Forgot your password?  

Wild Geese Essay & Criticism

This Study Guide consists of approximately 30 pages of chapter summaries, quotes, character analysis, themes, and more - everything you need to sharpen your knowledge of Wild Geese.
This section contains 321 words
(approx. 2 pages at 300 words per page)
Purchase our Wild Geese Study Guide

Critical Overview

Perhaps one of the most interesting aspects of the critical reception of Oliver's work is that she has been both commended and denounced for the same things—her simple, clear language and her predominant use of nature as a subject. Some critics find her treatment of the natural world not necessarily provocative, but intellectually stimulating all the same. Writing for the Kentucky Review, Robin Riley Fast says that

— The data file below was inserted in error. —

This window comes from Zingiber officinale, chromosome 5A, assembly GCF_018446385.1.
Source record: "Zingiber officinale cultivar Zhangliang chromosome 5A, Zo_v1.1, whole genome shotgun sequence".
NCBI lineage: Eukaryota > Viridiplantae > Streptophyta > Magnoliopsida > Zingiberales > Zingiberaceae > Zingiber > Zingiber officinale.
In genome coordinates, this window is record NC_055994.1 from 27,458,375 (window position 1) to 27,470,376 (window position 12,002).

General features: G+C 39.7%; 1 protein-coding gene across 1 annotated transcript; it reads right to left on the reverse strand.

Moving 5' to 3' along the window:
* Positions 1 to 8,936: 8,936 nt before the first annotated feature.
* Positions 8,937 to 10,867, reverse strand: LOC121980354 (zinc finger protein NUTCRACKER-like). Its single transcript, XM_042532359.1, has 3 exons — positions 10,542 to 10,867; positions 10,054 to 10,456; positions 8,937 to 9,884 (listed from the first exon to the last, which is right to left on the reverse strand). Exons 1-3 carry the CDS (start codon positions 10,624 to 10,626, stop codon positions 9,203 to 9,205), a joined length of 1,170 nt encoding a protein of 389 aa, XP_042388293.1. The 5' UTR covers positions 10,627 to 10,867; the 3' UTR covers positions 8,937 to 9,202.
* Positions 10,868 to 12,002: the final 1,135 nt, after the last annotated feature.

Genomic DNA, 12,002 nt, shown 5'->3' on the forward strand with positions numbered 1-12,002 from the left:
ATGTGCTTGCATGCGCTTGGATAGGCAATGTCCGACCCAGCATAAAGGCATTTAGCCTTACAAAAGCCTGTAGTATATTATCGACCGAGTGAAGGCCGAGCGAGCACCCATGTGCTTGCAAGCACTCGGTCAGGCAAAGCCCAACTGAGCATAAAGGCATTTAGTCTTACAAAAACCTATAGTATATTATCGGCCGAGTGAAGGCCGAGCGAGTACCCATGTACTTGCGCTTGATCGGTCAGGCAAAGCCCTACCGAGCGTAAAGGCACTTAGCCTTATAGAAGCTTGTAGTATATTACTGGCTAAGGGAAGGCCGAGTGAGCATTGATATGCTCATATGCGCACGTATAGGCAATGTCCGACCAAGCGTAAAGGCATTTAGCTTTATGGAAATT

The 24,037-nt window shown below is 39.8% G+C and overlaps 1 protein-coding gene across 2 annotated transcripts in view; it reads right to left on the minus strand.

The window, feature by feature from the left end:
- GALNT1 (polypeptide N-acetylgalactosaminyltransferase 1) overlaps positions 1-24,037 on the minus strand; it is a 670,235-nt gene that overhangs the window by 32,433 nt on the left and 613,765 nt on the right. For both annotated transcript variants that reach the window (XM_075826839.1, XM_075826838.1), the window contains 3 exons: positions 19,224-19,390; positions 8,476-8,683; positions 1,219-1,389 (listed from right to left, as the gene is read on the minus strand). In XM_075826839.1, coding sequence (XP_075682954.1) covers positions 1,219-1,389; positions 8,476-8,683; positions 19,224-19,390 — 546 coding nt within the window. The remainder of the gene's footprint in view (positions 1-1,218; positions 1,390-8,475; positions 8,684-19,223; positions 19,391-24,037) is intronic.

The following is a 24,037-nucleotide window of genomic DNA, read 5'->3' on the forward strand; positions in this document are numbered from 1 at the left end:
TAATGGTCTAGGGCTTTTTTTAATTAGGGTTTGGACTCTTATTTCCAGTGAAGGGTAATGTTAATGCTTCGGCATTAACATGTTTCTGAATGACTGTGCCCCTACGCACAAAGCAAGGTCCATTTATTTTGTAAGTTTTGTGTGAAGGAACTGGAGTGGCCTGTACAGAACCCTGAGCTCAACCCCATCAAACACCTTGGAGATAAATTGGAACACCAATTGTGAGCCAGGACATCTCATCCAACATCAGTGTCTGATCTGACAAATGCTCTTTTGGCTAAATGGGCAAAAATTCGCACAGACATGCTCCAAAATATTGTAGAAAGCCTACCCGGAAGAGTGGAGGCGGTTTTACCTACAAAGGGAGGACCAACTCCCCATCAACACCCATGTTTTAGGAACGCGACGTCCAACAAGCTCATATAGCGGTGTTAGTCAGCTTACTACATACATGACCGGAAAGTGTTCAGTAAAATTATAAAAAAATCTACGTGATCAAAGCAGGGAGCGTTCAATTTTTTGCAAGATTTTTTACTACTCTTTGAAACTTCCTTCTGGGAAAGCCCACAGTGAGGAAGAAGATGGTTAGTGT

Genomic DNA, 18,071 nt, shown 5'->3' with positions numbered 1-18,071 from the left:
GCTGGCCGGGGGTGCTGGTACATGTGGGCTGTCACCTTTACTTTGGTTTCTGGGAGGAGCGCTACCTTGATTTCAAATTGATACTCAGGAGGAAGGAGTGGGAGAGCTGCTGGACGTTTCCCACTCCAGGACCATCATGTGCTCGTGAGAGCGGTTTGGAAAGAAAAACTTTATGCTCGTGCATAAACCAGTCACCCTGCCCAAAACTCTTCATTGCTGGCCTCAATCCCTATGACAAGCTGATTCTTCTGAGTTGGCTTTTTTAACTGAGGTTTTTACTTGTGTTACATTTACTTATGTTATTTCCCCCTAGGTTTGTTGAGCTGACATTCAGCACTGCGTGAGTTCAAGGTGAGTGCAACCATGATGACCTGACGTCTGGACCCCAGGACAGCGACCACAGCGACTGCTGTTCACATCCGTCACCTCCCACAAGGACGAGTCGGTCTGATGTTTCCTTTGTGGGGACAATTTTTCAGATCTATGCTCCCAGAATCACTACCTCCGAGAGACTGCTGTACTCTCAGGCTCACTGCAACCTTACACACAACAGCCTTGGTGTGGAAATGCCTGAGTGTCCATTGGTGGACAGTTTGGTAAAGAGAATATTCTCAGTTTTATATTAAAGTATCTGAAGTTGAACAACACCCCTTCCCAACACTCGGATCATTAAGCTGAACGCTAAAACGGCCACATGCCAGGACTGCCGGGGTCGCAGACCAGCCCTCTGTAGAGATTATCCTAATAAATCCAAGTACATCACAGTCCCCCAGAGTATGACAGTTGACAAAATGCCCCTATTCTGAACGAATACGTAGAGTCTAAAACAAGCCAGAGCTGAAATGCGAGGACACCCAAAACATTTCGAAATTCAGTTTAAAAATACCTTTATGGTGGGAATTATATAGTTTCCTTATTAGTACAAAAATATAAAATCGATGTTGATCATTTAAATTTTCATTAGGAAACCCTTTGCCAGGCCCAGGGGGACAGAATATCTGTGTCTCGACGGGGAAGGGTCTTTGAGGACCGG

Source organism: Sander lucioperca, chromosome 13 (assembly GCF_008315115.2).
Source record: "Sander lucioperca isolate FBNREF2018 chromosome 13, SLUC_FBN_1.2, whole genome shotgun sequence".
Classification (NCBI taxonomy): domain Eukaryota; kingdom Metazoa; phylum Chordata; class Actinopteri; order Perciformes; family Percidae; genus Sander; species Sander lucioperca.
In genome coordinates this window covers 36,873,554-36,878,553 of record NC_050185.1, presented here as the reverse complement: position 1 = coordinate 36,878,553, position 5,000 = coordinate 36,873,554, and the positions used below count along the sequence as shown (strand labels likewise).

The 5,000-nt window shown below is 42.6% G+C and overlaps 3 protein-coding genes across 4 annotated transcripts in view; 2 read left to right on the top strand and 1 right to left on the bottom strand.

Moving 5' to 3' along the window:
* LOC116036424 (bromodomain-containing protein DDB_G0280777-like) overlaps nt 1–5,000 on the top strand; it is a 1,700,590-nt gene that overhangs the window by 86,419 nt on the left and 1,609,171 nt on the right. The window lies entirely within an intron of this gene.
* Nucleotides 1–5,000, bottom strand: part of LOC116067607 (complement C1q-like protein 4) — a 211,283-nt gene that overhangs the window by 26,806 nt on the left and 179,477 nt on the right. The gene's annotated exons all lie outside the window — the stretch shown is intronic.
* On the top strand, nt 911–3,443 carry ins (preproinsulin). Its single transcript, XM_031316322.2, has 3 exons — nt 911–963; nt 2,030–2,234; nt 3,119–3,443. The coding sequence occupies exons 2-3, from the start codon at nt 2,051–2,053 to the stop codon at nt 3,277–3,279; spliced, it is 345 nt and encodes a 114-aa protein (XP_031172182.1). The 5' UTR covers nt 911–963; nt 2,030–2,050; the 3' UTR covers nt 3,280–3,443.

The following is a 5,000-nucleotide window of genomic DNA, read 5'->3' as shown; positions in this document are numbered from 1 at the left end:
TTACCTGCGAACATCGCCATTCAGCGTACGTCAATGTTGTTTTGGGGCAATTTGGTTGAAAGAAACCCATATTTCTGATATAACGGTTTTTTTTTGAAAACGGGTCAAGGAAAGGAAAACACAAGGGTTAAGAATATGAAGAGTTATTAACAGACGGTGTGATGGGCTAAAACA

A strong sense of place, and of identity in relation to
it, is central to [Oliver's] poetry. Her poems are
firmly located in the places where she has lived or
traveled . . . ; her moments of transcendence arise organically
from the realities of swamp, pond, woods
and shore.




Other critics appreciate Oliver's emphasis on nature, too, but also recognize that there are those who do not. In Papers on Language and Literature, Vicki Graham writes that

Oliver's celebration of dissolution into the...

(read more from the Critical Overview section)

This section contains 321 words
(approx. 2 pages at 300 words per page)
Purchase our Wild Geese Study Guide
Copyrights
Wild Geese from BookRags and Gale's For Students Series. ©2005-2006 Thomson Gale, a part of the Thomson Corporation. All rights reserved.
Follow Us on Facebook